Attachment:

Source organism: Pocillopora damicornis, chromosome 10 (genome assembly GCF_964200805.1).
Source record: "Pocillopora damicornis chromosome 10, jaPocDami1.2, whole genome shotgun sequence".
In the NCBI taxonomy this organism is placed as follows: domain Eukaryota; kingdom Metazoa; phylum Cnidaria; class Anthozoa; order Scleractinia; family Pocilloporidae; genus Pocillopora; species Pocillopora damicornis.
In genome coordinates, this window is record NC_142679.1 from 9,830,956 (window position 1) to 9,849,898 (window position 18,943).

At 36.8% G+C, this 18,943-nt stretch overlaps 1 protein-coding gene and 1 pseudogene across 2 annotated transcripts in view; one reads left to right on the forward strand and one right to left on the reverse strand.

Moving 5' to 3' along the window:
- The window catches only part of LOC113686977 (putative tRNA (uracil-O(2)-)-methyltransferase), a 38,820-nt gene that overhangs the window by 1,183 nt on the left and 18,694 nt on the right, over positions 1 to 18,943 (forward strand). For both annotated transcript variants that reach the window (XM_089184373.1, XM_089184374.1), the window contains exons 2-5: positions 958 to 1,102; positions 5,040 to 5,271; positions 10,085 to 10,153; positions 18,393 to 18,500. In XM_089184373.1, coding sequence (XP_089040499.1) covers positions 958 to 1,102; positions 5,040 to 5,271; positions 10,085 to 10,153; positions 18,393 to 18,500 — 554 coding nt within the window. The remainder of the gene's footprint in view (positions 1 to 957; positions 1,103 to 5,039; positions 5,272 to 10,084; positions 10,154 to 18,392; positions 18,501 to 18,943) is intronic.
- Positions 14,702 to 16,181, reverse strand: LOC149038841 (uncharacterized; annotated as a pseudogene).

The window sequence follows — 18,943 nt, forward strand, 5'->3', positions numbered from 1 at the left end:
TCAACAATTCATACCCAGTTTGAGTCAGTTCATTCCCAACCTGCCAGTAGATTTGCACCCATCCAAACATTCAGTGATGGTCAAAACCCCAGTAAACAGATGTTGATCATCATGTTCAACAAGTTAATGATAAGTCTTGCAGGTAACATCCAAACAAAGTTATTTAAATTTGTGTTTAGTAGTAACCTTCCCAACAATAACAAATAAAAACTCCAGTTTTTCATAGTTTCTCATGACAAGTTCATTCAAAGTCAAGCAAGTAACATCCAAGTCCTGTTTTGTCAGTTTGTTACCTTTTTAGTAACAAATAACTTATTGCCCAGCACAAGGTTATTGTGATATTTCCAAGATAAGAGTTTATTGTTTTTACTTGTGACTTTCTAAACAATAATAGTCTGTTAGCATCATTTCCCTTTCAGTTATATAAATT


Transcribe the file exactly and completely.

Source organism: Pocillopora damicornis, chromosome 10 (genome assembly GCF_964200805.1).
Source record: "Pocillopora damicornis chromosome 10, jaPocDami1.2, whole genome shotgun sequence".
In the NCBI taxonomy this organism is placed as follows: domain Eukaryota; kingdom Metazoa; phylum Cnidaria; class Anthozoa; order Scleractinia; family Pocilloporidae; genus Pocillopora; species Pocillopora damicornis.
In genome coordinates, this window is record NC_142679.1 from 9,830,956 (window position 1) to 9,849,898 (window position 18,943).

At 36.8% G+C, this 18,943-nt stretch overlaps 1 protein-coding gene and 1 pseudogene across 2 annotated transcripts in view; one reads left to right on the forward strand and one right to left on the reverse strand.

Moving 5' to 3' along the window:
- The window catches only part of LOC113686977 (putative tRNA (uracil-O(2)-)-methyltransferase), a 38,820-nt gene that overhangs the window by 1,183 nt on the left and 18,694 nt on the right, over positions 1 to 18,943 (forward strand). For both annotated transcript variants that reach the window (XM_089184373.1, XM_089184374.1), the window contains exons 2-5: positions 958 to 1,102; positions 5,040 to 5,271; positions 10,085 to 10,153; positions 18,393 to 18,500. In XM_089184373.1, coding sequence (XP_089040499.1) covers positions 958 to 1,102; positions 5,040 to 5,271; positions 10,085 to 10,153; positions 18,393 to 18,500 — 554 coding nt within the window. The remainder of the gene's footprint in view (positions 1 to 957; positions 1,103 to 5,039; positions 5,272 to 10,084; positions 10,154 to 18,392; positions 18,501 to 18,943) is intronic.
- Positions 14,702 to 16,181, reverse strand: LOC149038841 (uncharacterized; annotated as a pseudogene).

The window sequence follows — 18,943 nt, forward strand, 5'->3', positions numbered from 1 at the left end:
TCAACAATTCATACCCAGTTTGAGTCAGTTCATTCCCAACCTGCCAGTAGATTTGCACCCATCCAAACATTCAGTGATGGTCAAAACCCCAGTAAACAGATGTTGATCATCATGTTCAACAAGTTAATGATAAGTCTTGCAGGTAACATCCAAACAAAGTTATTTAAATTTGTGTTTAGTAGTAACCTTCCCAACAATAACAAATAAAAACTCCAGTTTTTCATAGTTTCTCATGACAAGTTCATTCAAAGTCAAGCAAGTAACATCCAAGTCCTGTTTTGTCAGTTTGTTACCTTTTTAGTAACAAATAACTTATTGCCCAGCACAAGGTTATTGTGATATTTCCAAGATAAGAGTTTATTGTTTTTACTTGTGACTTTCTAAACAATAATAGTCTGTTAGCATCATTTCCCTTTCAGTTATATAAATT